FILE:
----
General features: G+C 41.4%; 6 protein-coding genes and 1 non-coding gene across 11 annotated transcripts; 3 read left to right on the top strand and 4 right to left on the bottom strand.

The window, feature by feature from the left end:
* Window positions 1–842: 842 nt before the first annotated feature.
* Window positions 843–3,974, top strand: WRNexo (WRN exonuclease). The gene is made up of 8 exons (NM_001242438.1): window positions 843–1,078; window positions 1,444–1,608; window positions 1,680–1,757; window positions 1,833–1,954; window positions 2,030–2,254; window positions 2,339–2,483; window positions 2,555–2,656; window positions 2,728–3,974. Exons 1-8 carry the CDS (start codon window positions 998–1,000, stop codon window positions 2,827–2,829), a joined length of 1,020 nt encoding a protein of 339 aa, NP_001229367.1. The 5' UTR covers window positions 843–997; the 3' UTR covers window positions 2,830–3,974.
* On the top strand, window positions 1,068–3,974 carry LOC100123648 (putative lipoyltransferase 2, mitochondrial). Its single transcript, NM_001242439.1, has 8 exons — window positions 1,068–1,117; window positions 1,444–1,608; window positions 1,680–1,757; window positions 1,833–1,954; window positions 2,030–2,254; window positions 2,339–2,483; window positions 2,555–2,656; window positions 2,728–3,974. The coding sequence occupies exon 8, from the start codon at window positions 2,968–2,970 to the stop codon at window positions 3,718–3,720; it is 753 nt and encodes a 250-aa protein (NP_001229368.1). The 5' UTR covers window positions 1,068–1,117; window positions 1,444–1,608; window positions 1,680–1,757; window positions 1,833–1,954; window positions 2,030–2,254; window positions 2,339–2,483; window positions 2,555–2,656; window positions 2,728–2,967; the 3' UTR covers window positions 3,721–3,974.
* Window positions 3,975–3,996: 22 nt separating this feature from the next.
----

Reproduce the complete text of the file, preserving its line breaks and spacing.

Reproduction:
General features: G+C 41.4%; 6 protein-coding genes and 1 non-coding gene across 11 annotated transcripts; 3 read left to right on the top strand and 4 right to left on the bottom strand.

The window, feature by feature from the left end:
* Window positions 1–842: 842 nt before the first annotated feature.
* Window positions 843–3,974, top strand: WRNexo (WRN exonuclease). The gene is made up of 8 exons (NM_001242438.1): window positions 843–1,078; window positions 1,444–1,608; window positions 1,680–1,757; window positions 1,833–1,954; window positions 2,030–2,254; window positions 2,339–2,483; window positions 2,555–2,656; window positions 2,728–3,974. Exons 1-8 carry the CDS (start codon window positions 998–1,000, stop codon window positions 2,827–2,829), a joined length of 1,020 nt encoding a protein of 339 aa, NP_001229367.1. The 5' UTR covers window positions 843–997; the 3' UTR covers window positions 2,830–3,974.
* On the top strand, window positions 1,068–3,974 carry LOC100123648 (putative lipoyltransferase 2, mitochondrial). Its single transcript, NM_001242439.1, has 8 exons — window positions 1,068–1,117; window positions 1,444–1,608; window positions 1,680–1,757; window positions 1,833–1,954; window positions 2,030–2,254; window positions 2,339–2,483; window positions 2,555–2,656; window positions 2,728–3,974. The coding sequence occupies exon 8, from the start codon at window positions 2,968–2,970 to the stop codon at window positions 3,718–3,720; it is 753 nt and encodes a 250-aa protein (NP_001229368.1). The 5' UTR covers window positions 1,068–1,117; window positions 1,444–1,608; window positions 1,680–1,757; window positions 1,833–1,954; window positions 2,030–2,254; window positions 2,339–2,483; window positions 2,555–2,656; window positions 2,728–2,967; the 3' UTR covers window positions 3,721–3,974.
* Window positions 3,975–3,996: 22 nt separating this feature from the next.